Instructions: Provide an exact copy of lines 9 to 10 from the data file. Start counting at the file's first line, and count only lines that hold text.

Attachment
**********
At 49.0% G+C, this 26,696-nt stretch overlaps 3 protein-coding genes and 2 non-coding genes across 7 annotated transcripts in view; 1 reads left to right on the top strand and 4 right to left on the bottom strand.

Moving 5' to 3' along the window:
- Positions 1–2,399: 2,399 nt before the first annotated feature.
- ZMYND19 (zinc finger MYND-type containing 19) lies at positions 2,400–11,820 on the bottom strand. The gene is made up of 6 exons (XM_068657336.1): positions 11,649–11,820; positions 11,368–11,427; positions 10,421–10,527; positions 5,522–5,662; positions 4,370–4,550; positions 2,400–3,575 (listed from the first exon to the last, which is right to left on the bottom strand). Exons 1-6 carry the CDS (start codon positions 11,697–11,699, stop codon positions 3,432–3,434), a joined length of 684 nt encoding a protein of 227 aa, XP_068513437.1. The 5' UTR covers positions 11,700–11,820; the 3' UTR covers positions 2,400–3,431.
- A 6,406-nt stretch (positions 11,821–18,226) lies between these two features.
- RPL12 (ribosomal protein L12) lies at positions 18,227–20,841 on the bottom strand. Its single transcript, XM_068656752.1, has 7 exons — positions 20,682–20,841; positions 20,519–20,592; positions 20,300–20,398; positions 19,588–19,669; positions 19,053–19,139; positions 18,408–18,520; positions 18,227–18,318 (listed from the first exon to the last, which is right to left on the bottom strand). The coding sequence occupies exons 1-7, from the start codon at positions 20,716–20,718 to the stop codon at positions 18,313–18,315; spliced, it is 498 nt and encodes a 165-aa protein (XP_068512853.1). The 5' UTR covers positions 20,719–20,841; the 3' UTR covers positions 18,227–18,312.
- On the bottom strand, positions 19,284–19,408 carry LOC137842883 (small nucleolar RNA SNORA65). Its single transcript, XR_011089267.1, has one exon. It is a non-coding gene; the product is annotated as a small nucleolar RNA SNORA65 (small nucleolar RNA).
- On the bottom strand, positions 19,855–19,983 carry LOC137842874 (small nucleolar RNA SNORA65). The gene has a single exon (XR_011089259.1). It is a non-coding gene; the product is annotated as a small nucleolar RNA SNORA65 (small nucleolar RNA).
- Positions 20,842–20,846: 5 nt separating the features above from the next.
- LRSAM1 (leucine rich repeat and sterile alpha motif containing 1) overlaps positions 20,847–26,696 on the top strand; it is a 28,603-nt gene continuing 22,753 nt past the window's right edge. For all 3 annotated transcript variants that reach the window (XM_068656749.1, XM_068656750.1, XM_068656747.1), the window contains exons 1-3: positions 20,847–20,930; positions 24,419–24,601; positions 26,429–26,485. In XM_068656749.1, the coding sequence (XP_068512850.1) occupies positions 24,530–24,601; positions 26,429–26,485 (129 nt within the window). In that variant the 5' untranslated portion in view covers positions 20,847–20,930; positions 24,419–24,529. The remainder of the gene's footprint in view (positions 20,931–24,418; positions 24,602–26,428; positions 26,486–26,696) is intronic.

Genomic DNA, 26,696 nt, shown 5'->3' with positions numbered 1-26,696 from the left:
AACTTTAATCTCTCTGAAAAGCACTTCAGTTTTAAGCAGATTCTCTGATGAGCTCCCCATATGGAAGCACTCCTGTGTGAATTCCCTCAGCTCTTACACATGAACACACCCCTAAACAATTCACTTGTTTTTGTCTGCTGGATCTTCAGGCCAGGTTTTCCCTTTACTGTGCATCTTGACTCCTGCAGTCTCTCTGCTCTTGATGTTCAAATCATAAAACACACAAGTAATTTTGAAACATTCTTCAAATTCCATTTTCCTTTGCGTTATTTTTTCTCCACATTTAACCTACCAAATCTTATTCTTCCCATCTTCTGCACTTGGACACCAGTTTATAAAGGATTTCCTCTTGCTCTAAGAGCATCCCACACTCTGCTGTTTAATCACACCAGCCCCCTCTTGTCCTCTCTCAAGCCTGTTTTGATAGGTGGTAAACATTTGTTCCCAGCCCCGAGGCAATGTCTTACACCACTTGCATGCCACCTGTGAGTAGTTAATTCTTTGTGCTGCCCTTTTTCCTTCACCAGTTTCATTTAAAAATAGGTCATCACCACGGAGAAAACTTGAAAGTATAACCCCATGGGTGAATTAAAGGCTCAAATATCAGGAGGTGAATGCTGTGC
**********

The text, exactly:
- Positions 20,842–20,846: 5 nt separating the features above from the next.
- LRSAM1 (leucine rich repeat and sterile alpha motif containing 1) overlaps positions 20,847–26,696 on the top strand; it is a 28,603-nt gene continuing 22,753 nt past the window's right edge. For all 3 annotated transcript variants that reach the window (XM_068656749.1, XM_068656750.1, XM_068656747.1), the window contains exons 1-3: positions 20,847–20,930; positions 24,419–24,601; positions 26,429–26,485. In XM_068656749.1, the coding sequence (XP_068512850.1) occupies positions 24,530–24,601; positions 26,429–26,485 (129 nt within the window). In that variant the 5' untranslated portion in view covers positions 20,847–20,930; positions 24,419–24,529. The remainder of the gene's footprint in view (positions 20,931–24,418; positions 24,602–26,428; positions 26,486–26,696) is intronic.